Dear Abby: She was offended that I called her son’s behavior creepy

Dear Abby: She was offended that I called her son’s behavior creepy

DEAR ABBY: My stepson, who is 24, has Asperger’s syndrome. He is high-functioning, very intelligent and has a great work ethic.

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He still lives at home, and I have noticed that he “must” touch his mother every day. There are times he stands behind her and strokes her hair and rubs her neck and shoulders. I think it’s odd and, to be honest, it kind of bothers me.

It’s not a jealousy thing, it just strikes me as creepy. I don’t think a 24-year-old should be caressing his mother that way.

She doesn’t think it’s wrong, and when I mentioned it to her, she became offended.

I know I may be wrong, and I try to understand that it may be part of his Asperger’s. Am I off base? Help me understand.


DEAR CREEPED OUT: What you are describing isn’t scandalous. It could simply be gestures of affection. Because your wife isn’t bothered by it, I suggest you calm down and stop reading more into it than there may be.

DEAR ABBY: My sister likes a childhood friend of ours and is hiding the fact that they are together, even though everyone in the family already knows they are living together.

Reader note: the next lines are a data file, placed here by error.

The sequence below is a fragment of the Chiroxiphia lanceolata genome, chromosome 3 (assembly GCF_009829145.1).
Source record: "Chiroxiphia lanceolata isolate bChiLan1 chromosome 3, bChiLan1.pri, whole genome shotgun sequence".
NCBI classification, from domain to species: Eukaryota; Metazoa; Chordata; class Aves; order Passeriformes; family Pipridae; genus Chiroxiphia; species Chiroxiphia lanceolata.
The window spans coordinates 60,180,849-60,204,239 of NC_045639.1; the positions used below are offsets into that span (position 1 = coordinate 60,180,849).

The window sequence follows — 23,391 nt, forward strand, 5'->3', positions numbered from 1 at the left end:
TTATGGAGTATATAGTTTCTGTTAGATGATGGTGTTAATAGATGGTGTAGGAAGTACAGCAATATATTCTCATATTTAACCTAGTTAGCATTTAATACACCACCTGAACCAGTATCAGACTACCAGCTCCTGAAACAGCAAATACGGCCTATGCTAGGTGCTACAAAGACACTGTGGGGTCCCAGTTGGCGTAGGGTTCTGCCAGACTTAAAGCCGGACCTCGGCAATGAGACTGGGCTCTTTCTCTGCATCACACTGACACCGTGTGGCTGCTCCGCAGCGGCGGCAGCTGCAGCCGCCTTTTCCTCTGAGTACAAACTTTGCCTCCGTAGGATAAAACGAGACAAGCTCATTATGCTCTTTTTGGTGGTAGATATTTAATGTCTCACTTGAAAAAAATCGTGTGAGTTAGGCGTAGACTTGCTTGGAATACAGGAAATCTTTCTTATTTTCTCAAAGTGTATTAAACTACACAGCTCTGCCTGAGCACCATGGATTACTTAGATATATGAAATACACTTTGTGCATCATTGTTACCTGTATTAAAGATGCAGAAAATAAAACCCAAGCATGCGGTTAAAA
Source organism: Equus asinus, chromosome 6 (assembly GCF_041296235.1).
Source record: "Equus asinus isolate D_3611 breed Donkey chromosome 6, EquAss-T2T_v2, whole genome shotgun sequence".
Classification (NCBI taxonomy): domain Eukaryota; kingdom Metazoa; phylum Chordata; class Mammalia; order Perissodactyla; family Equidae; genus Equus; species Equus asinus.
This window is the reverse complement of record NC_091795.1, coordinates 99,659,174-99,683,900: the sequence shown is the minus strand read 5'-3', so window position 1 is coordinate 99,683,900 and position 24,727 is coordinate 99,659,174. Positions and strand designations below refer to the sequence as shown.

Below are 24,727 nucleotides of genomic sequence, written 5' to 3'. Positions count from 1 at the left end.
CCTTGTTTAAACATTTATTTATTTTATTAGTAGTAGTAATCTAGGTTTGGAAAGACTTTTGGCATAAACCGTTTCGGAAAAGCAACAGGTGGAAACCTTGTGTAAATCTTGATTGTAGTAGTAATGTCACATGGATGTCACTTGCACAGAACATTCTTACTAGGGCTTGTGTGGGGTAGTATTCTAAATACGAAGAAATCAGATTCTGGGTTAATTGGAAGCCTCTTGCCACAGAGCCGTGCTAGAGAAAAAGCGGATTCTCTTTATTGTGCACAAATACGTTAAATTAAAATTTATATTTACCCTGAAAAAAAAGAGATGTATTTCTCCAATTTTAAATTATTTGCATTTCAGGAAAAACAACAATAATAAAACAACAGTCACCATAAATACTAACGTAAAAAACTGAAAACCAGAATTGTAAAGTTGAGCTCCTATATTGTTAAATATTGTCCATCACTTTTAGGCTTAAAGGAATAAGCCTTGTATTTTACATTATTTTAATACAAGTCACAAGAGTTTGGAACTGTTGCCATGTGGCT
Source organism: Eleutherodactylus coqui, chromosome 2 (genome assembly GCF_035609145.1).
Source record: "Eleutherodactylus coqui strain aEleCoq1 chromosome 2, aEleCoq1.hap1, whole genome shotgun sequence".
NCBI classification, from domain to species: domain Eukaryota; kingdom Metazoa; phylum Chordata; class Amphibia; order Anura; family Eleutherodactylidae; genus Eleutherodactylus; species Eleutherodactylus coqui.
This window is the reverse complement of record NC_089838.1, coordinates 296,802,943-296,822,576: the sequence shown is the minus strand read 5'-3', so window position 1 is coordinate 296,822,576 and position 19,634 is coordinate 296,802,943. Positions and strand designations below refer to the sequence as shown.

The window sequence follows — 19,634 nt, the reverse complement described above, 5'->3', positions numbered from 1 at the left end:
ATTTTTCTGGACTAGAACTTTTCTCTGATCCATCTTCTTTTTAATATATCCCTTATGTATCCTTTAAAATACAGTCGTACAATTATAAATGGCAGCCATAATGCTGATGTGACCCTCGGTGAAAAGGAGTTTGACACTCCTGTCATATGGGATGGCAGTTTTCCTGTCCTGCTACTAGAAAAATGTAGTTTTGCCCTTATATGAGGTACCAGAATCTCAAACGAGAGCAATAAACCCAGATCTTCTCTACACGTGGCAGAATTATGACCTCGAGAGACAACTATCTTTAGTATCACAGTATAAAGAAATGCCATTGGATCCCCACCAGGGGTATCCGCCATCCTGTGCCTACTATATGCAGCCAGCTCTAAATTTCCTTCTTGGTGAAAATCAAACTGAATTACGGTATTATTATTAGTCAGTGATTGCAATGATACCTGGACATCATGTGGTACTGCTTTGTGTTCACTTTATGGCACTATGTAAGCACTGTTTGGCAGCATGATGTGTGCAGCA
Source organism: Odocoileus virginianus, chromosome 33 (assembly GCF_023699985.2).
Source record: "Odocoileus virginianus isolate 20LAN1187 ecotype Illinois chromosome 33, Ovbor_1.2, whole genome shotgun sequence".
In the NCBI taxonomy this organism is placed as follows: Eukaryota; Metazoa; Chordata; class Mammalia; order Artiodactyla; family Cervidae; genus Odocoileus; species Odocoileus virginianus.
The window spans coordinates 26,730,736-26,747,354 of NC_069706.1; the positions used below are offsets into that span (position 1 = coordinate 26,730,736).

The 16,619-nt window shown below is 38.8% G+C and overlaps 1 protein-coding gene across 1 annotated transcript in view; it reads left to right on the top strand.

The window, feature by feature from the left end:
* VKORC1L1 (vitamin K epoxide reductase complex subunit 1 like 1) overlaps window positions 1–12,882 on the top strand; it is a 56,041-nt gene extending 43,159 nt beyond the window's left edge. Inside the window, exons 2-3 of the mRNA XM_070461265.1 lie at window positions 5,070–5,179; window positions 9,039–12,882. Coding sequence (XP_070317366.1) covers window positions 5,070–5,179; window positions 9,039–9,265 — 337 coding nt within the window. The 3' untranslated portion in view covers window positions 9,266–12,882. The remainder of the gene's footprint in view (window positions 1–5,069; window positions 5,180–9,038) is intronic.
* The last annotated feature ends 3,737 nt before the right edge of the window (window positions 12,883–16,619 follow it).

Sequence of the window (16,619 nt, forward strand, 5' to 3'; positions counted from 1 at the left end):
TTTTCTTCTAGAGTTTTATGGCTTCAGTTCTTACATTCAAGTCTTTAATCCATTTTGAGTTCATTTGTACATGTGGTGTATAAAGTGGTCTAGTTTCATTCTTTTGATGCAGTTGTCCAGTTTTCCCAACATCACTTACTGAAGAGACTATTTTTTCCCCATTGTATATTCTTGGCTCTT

She clearly doesn’t want me to know, and always finds a way to not be truthful with me.

This guy and I were friends, but whatever my sister said to him made him cut our friendship off.

I’m hurt that she needs to lie to me about their relationship, because it doesn’t matter to me. I’m happy she has found someone who makes her happy. She even has our mom covering for her.

Should I say something, or just let it be?


DEAR HURTFUL: Did you and your sister’s boyfriend ever have a romantic relationship? If the answer is yes, it may explain your sister’s strange behavior and your mother’s willingness to cover for her.

Because the cat is out of the bag and “everyone” knows the truth, I see no reason why you shouldn’t talk to your sister and clear the air. When you do, wish them well.

DEAR ABBY: I have been married to a wonderful, generous man for 33 years. Everything is great except for one thing.

I have COPD. He’s sympathetic, but it goes only so far.

An example: Today I was having a terrible coughing spell. I was in the bedroom. He was in the den, one room away. The spell lasted at least 30 minutes. Not once did he come in to check on me, ask if I needed anything, etc. It was as if we weren’t in the same house.

After about half an hour, he did come in and said: “What do you wanna do this afternoon?”

It really irked me. Am I making too much of this?


DEAR IRKED: Your husband may be “wonderful,” but he also appears to be a tad insensitive.

He may have thought that as long as you were coughing, you were still breathing and didn’t need his help. Because his failure to grasp the seriousness of your predicament irked you, take the precaution of telling him — before your next coughing fit — how you would like him to respond, and why.

Dear Abby is written by Abigail Van Buren, also known as Jeanne Phillips, and was founded by her mother, Pauline Phillips. Contact Dear Abby at www.DearAbby.com or P.O. Box 69440, Los Angeles, CA 90069.

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